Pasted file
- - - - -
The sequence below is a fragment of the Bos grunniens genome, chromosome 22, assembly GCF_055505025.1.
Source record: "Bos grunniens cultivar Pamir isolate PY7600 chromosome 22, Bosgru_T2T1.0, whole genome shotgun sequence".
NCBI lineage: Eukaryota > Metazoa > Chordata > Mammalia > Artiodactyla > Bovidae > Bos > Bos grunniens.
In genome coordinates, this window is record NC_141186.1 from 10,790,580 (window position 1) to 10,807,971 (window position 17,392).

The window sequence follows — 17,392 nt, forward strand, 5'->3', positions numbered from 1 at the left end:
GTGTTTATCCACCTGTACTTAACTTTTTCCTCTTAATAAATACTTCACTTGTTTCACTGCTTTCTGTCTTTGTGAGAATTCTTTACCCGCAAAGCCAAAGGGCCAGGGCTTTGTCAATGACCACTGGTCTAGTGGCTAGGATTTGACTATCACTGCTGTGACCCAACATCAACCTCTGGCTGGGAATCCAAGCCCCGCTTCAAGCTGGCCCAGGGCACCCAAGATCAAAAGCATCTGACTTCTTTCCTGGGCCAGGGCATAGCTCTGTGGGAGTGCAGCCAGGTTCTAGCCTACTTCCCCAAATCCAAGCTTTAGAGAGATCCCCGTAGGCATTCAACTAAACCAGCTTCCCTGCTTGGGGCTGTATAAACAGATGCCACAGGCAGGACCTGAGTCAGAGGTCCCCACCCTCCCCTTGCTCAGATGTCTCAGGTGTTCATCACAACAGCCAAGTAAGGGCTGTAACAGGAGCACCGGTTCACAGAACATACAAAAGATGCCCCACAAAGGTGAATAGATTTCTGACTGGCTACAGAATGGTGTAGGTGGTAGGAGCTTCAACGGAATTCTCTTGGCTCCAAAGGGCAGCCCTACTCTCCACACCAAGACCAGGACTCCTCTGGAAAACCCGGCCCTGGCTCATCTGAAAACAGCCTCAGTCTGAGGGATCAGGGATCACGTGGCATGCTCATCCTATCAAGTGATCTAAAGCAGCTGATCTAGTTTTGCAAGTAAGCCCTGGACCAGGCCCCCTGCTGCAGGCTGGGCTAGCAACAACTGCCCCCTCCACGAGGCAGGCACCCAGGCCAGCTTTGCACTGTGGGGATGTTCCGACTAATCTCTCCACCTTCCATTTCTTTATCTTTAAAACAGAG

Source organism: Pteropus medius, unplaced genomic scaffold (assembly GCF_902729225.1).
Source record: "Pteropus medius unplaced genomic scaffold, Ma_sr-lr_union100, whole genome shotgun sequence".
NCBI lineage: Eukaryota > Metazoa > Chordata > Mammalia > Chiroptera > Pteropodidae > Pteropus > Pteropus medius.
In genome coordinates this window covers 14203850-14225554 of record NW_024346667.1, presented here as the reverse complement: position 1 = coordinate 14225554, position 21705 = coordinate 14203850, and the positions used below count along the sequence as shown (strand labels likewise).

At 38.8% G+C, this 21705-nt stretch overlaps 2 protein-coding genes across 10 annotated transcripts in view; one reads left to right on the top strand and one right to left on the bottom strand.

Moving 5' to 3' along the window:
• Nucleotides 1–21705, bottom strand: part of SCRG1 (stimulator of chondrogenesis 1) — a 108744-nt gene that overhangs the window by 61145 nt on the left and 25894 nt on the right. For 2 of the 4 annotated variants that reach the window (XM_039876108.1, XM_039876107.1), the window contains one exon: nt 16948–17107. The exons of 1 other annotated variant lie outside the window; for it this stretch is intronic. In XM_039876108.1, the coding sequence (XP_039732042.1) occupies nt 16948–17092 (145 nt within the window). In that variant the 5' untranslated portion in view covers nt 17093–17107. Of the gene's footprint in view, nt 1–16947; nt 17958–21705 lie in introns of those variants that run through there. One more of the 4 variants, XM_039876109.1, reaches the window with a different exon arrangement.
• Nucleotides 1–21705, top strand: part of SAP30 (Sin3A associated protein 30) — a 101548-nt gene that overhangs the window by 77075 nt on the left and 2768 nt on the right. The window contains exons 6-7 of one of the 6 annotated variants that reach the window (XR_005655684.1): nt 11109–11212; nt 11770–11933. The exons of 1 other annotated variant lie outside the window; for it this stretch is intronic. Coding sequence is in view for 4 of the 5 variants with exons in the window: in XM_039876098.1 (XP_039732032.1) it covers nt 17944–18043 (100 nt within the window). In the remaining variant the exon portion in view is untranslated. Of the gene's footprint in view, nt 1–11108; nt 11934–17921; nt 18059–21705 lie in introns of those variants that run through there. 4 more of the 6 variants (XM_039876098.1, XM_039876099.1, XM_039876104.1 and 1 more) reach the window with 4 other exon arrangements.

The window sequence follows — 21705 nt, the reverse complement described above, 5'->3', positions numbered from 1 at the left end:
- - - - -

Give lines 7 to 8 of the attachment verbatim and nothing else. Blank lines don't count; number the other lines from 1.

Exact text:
Source organism: Pteropus medius, unplaced genomic scaffold (assembly GCF_902729225.1).
Source record: "Pteropus medius unplaced genomic scaffold, Ma_sr-lr_union100, whole genome shotgun sequence".